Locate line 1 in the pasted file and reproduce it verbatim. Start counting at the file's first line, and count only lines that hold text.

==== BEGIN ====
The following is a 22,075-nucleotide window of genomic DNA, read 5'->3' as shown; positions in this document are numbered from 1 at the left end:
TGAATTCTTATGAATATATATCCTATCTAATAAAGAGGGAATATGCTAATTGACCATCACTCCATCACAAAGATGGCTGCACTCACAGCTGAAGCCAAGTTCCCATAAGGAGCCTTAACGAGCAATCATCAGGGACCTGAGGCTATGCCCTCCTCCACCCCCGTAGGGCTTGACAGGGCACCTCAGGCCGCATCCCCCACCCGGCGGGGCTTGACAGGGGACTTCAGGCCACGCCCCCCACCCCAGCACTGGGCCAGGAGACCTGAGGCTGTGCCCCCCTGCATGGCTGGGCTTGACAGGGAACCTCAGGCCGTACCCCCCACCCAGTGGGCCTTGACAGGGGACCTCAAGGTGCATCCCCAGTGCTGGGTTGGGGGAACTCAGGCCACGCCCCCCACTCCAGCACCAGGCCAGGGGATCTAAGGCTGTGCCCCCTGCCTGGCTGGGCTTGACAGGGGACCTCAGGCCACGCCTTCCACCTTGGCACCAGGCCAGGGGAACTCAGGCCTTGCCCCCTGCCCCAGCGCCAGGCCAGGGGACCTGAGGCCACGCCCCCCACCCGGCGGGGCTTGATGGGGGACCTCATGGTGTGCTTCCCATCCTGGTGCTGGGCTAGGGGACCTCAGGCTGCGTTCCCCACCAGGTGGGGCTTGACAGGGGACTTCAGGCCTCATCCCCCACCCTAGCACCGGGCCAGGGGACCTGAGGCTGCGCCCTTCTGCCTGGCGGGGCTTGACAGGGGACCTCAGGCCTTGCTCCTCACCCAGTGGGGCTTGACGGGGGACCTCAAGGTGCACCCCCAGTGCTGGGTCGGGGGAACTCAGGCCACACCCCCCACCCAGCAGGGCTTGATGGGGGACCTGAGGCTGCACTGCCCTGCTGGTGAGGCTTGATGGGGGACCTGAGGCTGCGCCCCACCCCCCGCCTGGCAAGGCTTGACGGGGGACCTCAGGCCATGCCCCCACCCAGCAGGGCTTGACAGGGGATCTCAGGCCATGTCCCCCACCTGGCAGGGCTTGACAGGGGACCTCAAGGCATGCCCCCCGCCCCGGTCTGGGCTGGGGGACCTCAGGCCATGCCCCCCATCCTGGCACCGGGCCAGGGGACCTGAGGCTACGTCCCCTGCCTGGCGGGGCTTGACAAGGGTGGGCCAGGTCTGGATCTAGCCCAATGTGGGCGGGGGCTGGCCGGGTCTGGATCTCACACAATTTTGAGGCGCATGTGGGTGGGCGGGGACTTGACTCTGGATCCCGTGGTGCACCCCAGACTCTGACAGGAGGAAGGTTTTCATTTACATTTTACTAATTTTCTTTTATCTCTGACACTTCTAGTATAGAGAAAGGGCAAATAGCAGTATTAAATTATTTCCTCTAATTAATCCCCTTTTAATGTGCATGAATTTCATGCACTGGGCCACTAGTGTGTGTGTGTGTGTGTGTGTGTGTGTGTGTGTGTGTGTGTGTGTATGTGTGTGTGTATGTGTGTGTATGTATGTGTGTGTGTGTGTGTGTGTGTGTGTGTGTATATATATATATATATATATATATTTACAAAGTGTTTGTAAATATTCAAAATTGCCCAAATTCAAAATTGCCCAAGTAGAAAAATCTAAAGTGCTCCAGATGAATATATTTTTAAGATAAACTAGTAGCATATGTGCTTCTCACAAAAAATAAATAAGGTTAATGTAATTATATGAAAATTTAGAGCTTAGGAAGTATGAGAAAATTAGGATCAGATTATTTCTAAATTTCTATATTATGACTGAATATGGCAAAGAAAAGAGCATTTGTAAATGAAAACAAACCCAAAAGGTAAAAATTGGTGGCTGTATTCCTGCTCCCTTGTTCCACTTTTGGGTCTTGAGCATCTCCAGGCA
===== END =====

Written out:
The following is a 22,075-nucleotide window of genomic DNA, read 5'->3' as shown; positions in this document are numbered from 1 at the left end: